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Default Implants at impasse Ruling delayed on silicone use for breast augmentation (cancer rheumatoid arthritis scleroderma autoimmune lupus)

Implants at impasse Ruling delayed on silicone use for breast

By SUSAN JENKS Gannett News Service

Some women get embarrassed, but Lisa Darnall has few qualms about
discussing her breast implants

Not only do most of her colleagues at work know she has them, but she
is pleased with the cosmetic results, having researched the topic of
breast augmentation thoroughly beforehand, she said.

"You don't just go out and do it," Darnall said. "And it does hurt,
though how much depends on a person's level of pain tolerance."

Two years ago, Darnall chose saline implants, which are filled with
saltwater, rather than wait for the Food and Drug Administration to
bring silicone-gel implants back to the market.

As it turns out, it would have been a long wait.

In early January, the federal agency chose to continue a decade-plus
ban limiting silicone-gel implants' availability to women with breast
cancer and a few other medical conditions in tightly controlled
research studies.

The FDA told manufacturer Inamed Corp. that serious questions remain
about how often these devices rupture and the health problems women
may face as a result.

The California-based Inamed has until mid-April to respond. But the
agency left open when a final decision might be made.

"There is no set timetable," said Sharon Snyder, FDA spokeswoman.

Like silicone-gel implants, saline implants also can rupture over
time. But Darnall, for one, isn't worried about that prospect, which
Inamed and other manufacturers say occurs at a rate of about 1 percent
per year.

"If saltwater gets in your body, you're not in the same kind of
trouble" as with silicone, a slimy goo or rubbery material also found
in Silly Putty, according to Darnall. She said that's why she
preferred saline implants in the first place.

"I did a lot of Internet research before doing this," the 40-year-old
Darnall stressed.

Emotional topic

Not since the failed legacies of the Dalkon Shield intrauterine device
for contraception and the drug DES to prevent miscarriages has an
issue evoked so much emotion among women.

During a two-day hearing before an FDA scientific advisory panel last
fall, dozens of women gave testimony against the implants' return to
the broader market, citing silent ruptures, ongoing health problems
and agonizing pain.

For example, Elizabeth Anderson, a former director of an online health
hot line, testified about the lack of long-term reliable research
proving the safety of silicone-gel breast implants.

Taking issue with several studies, including an extensive literature
review by the Institute of Medicine, she said, "epidemiologists will
tell you the studies are seriously flawed," because many women in them
had implants for only a few months or years -- too short a period to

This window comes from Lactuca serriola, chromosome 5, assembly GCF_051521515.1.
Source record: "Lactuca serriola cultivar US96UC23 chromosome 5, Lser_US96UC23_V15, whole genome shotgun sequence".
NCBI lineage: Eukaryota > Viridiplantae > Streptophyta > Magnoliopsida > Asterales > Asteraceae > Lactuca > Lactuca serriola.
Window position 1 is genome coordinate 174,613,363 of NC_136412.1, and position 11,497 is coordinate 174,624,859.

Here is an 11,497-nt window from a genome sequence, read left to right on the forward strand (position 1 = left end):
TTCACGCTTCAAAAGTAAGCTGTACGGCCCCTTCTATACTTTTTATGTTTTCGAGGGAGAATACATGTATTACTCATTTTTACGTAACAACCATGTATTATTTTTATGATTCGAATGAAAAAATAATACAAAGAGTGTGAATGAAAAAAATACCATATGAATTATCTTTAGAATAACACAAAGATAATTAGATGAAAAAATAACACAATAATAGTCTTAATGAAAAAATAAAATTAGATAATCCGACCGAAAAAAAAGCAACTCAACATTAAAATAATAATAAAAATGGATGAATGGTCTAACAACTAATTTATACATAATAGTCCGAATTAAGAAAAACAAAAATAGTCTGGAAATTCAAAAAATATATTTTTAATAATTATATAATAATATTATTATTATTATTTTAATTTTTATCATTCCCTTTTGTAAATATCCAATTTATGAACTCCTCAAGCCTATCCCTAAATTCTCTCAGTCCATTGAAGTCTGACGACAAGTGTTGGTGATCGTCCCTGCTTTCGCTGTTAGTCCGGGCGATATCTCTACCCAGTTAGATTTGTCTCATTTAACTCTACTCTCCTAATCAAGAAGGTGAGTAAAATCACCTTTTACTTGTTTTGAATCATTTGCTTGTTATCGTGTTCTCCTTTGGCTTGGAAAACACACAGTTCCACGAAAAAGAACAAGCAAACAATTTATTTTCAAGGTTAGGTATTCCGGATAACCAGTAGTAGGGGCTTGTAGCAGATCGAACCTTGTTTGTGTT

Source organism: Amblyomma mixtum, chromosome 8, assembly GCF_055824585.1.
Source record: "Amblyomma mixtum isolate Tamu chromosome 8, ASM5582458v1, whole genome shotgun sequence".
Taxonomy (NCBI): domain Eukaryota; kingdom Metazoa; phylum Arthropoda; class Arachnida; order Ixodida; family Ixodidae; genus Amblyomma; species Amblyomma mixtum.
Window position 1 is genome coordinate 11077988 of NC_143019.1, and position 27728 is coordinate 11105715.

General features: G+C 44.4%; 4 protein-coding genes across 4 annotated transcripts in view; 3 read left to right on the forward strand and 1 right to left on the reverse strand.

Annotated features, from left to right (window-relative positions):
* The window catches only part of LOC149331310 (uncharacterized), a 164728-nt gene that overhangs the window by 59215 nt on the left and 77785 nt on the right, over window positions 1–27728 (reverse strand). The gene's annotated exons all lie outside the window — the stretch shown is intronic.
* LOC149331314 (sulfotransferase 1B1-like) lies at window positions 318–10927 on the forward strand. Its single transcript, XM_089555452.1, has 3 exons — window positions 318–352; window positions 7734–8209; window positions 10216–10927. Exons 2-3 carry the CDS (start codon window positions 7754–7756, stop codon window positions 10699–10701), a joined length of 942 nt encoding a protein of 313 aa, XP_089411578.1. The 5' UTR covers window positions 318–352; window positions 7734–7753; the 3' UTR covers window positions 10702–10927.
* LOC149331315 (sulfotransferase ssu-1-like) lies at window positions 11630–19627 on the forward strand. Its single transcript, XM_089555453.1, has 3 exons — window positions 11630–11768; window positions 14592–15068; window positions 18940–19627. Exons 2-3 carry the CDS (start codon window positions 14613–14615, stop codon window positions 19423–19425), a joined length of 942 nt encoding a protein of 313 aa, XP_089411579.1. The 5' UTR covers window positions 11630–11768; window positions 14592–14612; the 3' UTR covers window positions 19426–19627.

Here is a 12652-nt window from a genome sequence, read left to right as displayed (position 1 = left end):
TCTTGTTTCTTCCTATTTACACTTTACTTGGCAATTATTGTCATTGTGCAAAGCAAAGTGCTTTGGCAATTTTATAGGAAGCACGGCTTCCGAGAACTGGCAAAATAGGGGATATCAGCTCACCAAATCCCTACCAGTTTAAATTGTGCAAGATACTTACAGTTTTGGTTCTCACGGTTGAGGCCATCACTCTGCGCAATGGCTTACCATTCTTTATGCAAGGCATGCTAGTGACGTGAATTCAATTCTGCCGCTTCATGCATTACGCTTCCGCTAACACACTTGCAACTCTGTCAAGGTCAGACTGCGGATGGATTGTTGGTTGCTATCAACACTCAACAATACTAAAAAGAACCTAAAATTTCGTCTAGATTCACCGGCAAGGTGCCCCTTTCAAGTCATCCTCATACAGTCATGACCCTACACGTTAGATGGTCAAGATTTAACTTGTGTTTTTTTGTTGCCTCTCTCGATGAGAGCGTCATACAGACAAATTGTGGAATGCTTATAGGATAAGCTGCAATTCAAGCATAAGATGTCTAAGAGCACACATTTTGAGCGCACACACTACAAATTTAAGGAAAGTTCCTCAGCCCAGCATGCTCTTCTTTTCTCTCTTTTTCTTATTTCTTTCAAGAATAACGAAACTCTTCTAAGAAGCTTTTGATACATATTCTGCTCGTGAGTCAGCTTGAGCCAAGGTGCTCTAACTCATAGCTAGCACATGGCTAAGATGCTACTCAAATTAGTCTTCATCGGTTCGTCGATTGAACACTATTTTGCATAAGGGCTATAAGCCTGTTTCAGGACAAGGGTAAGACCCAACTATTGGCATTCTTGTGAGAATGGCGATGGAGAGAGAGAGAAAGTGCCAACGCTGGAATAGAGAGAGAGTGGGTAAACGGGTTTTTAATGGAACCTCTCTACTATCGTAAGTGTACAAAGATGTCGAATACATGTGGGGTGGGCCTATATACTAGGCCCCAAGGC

assess risks for developing connective-tissue disorders, such as
lupus, rheumatoid arthritis or scleroderma.

But other women argued the federal agency should preserve consumers'
rights to choose, given that existing studies have found little
evidence silicone-gel implants cause major diseases, such as cancer,
or significantly increase the risk for rare autoimmune disorders.

Even Susan Scherr, a spokeswoman for the National Coalition for Cancer
Survivorship, argued for wider availability of these products.

"Silicone breast implants for reconstruction should not be held to a
different, higher standard" than other medical devices, Scherr said.

Aesthetically, several women also spoke about silicone's more-natural
feel and look. Had she testified at the FDA hearing, as originally
planned, plastic surgeon Dr. Victoria Vitale-Lewis said she, too,
would have stressed the aesthetic superiority of silicone over saline,
both as a physician and as a patient.

"I would much rather have the gel because I can feel the wrinkling,"
she said, referring to her saline implants, which she has had since

Wrinkling or puckering of the breast is a common side effect,
especially in women whose breast tissue is too sparse to cover the
implant, she said. That can occur in women of slight build or in older
women whose breasts have begun to sag.

Under FDA restrictions, surgeons must follow strict procedures when
providing silicone implants to patients: breast-cancer patients
needing reconstruction after a mastectomy; women with congenital
deformities whose breasts are drastically misshapen; or women whose
breasts have been injured due to trauma.

Also, patients who get silicone-gel implants must carry some of the
burden. Substantial paperwork is required and regular physician
checkups for several years.

Vitale-Lewis expressed little surprise at the government's decision to
overrule its own scientific advisory panel, which happens rarely. The
panel voted 9-6 to approve Inamed's implants, with certain conditions.

"(But) FDA really didn't say yes or no," Vitale-Lewis stressed. "They
felt many concerns had been adequately addressed, but they tabled it
for further answers."

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Originally published Saturday, March 6, 2004
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